Still, that doesn’t mean there isn’t a valid criticism in Raoul’s angry outbursts. Even the king himself is frustrated by the fact that he’s expected to continue with the Great Progress instead of helping out his own men who are fighting bandits and Scanran clans. Again, this is yet another example of Pierce demonstrating how politics can affect the decisions that leaders must make. I wouldn’t go so far as to say that it’s a criticism of this monarchial system, though you could probably make a case for that. Instead, I’d say that this is a clever and realistic way for Pierce to explore the complications of this world and this military culture. There’s even that bit about the “price” that King Jonathan had to pay for using the Dominion Jewel, which shows us just how layered this reality really is.
I think that we’ve also seen that last of Kel’s visions at the door of the Chapel, and this final one is a doozy. Again, Kel’s fears are all rooted in her sense of utility. If she cannot help or assist others, she feels utterly powerless. Every vision that the Chapel has given her has touched on this. In this case, it’s the death of Cleon that haunts her. But I think it’s also interesting that this vision only focuses on one single person instead of a menagerie of the people that Kel cares about. To me, that speaks to Kel’s fright over love. It’s a scary thing to love another person. It’s a vulnerable state, and I know that I share a very similar fear to Kel. Hell, I’ve always had it with people I care about, even with my current boyfriend. I am terrified of the idea of them being taken away from me because I can’t protect them. In that sense, Kel (and perhaps myself) are frightened by what others might do. Yes, this is all rooted in a sense of self-worth and ability, but she doesn’t have visions about her being inept or unqualified. She knows she can help and save others, but her visions concern her being prevented from doing so. They’re all external forces that she can’t control.
So it makes sense to me that this chapter then transitions to Kel’s first true experience with the perils of war. They are things she cannot control. Note how pleased she is at helping people versus grandiose displays of power. I think that is why she is initially excited about the prospect of heading north. Okay, perhaps “excited” is not quite the right word here. Anxious? Anticipatory? I mean, Kel’s wanted to see action, and you can tell she’s looking forward to it, and then Pierce casually drops in Glaisdan of Haryse’s death as a painful reminder that people die in war. Still, Pierce says that Kel is “edgy and eager” to “see the kraken,” the Company’s metaphor for finally seeing war. For Kel, this is her chance to prove herself to everyone around her.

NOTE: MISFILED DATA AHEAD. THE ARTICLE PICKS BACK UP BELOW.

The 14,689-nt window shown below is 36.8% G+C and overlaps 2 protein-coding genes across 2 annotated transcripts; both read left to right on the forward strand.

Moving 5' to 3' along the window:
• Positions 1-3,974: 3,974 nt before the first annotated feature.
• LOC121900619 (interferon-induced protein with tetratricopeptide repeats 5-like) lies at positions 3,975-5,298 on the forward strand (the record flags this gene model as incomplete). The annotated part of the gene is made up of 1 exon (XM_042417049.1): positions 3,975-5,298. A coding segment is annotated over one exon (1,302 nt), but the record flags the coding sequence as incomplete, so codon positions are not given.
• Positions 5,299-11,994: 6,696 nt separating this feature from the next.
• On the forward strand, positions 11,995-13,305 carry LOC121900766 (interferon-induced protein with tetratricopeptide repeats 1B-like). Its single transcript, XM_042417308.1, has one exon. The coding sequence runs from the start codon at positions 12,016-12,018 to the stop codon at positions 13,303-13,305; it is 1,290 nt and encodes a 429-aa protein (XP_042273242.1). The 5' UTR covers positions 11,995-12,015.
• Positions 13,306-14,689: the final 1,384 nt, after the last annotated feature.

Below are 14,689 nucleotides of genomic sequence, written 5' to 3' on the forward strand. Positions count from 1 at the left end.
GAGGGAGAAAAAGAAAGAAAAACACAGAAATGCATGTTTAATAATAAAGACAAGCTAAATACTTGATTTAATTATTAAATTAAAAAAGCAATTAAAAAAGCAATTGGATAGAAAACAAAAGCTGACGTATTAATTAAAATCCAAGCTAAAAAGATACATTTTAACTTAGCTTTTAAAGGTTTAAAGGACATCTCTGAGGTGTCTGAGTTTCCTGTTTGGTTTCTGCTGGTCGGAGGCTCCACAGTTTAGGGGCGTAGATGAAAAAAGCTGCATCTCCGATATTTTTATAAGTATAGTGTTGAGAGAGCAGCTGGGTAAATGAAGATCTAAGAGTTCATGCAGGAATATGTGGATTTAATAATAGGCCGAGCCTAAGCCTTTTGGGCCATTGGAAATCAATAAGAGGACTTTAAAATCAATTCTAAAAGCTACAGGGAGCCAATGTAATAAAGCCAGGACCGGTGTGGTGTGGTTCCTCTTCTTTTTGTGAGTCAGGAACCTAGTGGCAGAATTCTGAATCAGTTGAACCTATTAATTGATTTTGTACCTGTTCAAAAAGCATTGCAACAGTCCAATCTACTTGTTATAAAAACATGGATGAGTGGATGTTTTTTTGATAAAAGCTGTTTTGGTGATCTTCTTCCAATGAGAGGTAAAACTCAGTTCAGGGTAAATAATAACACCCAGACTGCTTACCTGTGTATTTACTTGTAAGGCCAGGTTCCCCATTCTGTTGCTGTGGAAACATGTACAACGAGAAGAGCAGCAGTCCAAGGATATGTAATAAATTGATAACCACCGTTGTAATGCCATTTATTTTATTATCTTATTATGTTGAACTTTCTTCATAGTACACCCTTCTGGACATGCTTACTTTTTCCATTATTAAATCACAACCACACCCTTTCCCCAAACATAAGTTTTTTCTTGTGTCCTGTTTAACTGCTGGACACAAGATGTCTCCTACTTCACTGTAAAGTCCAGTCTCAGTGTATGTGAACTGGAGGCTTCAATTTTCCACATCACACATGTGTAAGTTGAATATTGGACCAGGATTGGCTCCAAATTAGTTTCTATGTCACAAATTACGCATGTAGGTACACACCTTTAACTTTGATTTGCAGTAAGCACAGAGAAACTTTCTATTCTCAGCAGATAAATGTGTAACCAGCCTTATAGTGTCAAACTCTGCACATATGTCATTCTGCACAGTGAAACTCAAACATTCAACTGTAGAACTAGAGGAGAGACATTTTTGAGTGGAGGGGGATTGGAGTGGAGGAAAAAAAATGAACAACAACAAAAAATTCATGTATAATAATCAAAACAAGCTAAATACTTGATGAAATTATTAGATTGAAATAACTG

Except that doesn’t really happen, and I think this is the most brilliant part of chapter sixteen There isn’t a single battle for months. As the Company sets to work taking care of the logistics for war, nothing else happens.
Soon she discovered what most of Third Company knew: war was boring. They were ready for the Scanrans in April. The Scanrans were not ready for them.
I love that this isn’t some instant adventure for Kel because it feels so real. Also, I have to point out that Lerant raises an orphan squirrel. YEAH. I would definitely read an entire book about that. Also, the Third Company has chess tournaments. And yet all this silliness and banality gives way to horror. Because when war comes, it is not what Kel wanted.
Kel was ashamed that she had longed for battle. She’d forgotten that people might die when she chafed at the top of a tree.
Okay, I love this so much. So much of the fantasy that I have experienced speaks of the honor and valor of war. (And, for that matter, so did my own father, who would frequently tell me horrible, traumatizing stories of the awful things he and his squadron did in war, and then follow it up with a nostalgic vow of honor and duty.) Yet here, Tamora Pierce determinedly avoids that, showing us through Kel just how upsetting this is going to be.
Gildes dies. Kel is forced to kill numerous men, and she doesn’t take it lightly. She’s nearly killed when she foolishly doesn’t wear her helm. And yet, there’s a light at the end of this tunnel:
The hit-and-run battles had one good result. No one, not even Flyn, questioned her ability to fight anymore.
OH MY GOD, MY HEART. I love this book so much.